Free Consultations | Available 24 / 7

Call Us262-232-6699

711 W. Moreland Blvd. Suite 205
Waukesha, WI 53188
Subscribe to this list via RSS Blog posts tagged in MIlwaukee County criminal defense lawyer

Oconomowoc criminal defense attorney community supervision

Not all crimes are created equally, so it goes without saying that not all crimes will be punished equally either. There are actually a variety of options when it comes to sentencing a person for committing a crime in Wisconsin. The most obvious punishment that a person thinks of for a criminal would be jail time, but many studies have found that spending time in jail does not actually provide much in the way of rehabilitative services, especially when it comes to juveniles and other low-level offenders. In some situations, a judge may believe it is appropriate to sentence an offender to a type of community supervision. This type of sentence allows the offender to complete his or her sentence outside of jail while supervised by the Department of Corrections (DOC).

Types of Community Supervision

In general, community supervision is the broad term used to refer to the sentences offenders serve while they are outside of prison. There are various types of community supervision, including:

...

New Berlin criminal defense lawyerWhen you are arrested for a crime, there are only two ways you can hope to get out any time soon: by having the charges against you dropped or by being able to post bail or have someone else post bail for you. Bail is a crucial part of criminal cases because it often means the difference between spending months or years in jail awaiting trial and spending that time living at home and continuing to work. No two bail determinations are the same and there is no guarantee that you will even be granted bail during your trial. A Wisconsin criminal defense attorney with knowledge of the bail system can advocate on your behalf for your release.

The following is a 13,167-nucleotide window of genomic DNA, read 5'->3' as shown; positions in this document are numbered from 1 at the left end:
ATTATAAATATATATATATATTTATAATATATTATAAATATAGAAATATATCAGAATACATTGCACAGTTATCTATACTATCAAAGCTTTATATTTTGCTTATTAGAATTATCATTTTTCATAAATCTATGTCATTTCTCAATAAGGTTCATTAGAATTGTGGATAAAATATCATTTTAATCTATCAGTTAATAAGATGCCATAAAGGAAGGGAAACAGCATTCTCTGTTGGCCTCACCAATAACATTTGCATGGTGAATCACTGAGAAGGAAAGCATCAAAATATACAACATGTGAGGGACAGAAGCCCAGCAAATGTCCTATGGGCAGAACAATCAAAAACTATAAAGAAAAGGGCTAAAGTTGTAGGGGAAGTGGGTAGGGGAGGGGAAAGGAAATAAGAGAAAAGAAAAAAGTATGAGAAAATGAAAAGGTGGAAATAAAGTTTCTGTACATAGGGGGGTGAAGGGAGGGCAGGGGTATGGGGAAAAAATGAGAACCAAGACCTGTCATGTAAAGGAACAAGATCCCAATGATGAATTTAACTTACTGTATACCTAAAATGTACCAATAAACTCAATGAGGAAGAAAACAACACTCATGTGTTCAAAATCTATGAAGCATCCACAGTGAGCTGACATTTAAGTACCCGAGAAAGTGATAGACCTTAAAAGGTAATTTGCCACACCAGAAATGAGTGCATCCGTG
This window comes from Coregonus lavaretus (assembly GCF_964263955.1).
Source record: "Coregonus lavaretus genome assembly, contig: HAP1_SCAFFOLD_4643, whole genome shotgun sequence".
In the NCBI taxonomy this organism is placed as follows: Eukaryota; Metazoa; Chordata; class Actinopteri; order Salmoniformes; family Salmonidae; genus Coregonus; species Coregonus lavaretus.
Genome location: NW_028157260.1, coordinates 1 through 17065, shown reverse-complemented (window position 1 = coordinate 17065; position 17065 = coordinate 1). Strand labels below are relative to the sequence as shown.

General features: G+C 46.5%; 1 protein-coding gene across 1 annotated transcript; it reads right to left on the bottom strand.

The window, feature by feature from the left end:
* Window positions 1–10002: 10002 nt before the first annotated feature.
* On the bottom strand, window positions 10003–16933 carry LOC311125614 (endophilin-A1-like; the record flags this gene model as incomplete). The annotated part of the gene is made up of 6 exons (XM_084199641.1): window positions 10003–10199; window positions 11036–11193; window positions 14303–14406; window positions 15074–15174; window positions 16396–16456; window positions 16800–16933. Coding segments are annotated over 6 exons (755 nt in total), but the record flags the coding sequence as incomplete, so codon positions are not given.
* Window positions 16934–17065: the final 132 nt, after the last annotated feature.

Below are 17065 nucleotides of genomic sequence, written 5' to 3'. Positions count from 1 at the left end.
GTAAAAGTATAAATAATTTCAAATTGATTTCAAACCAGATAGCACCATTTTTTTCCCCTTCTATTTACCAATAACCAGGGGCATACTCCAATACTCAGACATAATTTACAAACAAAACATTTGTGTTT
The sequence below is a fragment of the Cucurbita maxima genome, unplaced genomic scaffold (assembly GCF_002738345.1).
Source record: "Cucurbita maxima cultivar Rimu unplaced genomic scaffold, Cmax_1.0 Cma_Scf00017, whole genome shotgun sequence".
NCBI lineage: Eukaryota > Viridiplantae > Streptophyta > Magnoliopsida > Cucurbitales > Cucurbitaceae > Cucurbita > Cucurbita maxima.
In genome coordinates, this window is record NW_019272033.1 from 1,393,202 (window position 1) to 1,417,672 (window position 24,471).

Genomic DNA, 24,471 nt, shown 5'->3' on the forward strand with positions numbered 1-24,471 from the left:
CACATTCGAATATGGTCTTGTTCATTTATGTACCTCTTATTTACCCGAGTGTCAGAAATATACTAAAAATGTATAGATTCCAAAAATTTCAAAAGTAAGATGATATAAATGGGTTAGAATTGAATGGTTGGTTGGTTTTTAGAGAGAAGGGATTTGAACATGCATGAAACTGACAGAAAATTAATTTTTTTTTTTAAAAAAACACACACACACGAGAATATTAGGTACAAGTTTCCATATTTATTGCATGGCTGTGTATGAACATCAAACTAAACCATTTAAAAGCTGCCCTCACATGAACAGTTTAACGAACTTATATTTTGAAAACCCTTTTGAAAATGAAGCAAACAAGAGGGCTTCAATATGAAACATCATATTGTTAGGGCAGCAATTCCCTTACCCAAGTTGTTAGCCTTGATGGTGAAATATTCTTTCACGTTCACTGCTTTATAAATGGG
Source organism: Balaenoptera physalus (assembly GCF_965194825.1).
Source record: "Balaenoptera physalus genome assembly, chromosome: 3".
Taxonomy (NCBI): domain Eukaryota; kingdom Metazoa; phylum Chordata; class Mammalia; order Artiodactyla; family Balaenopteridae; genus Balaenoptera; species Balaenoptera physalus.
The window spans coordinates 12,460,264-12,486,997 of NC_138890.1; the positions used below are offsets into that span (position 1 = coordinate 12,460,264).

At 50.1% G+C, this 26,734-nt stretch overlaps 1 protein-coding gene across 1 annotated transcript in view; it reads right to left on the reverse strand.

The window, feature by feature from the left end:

What Is Bail?

The idea of bail is not a novel one. In nearly all state and local governments, there is some type of system for releasing certain individuals who have been arrested and charged with committing crimes. The purpose of bail is to ensure the defendant returns to court at the times that are required of them and works by requiring something to be offered up in collateral. The defendant or a close friend or relative of the defendant must pay a specified monetary amount before the defendant is released. If the defendant does not appear in court, the money is forfeited. If the defendant does appear in court, most of the money is typically returned. 

Does Everyone Get Bail?

Bail is not a guaranteed benefit of the criminal justice system in Wisconsin or anywhere in the Country, for that matter. Unfortunately, there are many situations in which defendants are not eligible for bail or that the judge does not grant them bail. Wisconsin law states that defendants charged with certain crimes are not eligible for bail. These crimes include:

...

Milwaukee criminal defense attorney domestic abuse

Throughout the United States, domestic violence has been a social issue of focus for the past couple of decades. Despite numerous campaigns and years of education dedicated to preventing domestic violence, it still remains a prevalent social issue. According to The National Domestic Violence Hotline, more than 12 million people experience some form of domestic violence each year. Situations that involve domestic violence are extremely tricky and are detrimental not only to the victim but also to the perpetrator. If the victim decides to pursue a restraining order, you could face criminal charges, among other consequences if you live in Wisconsin.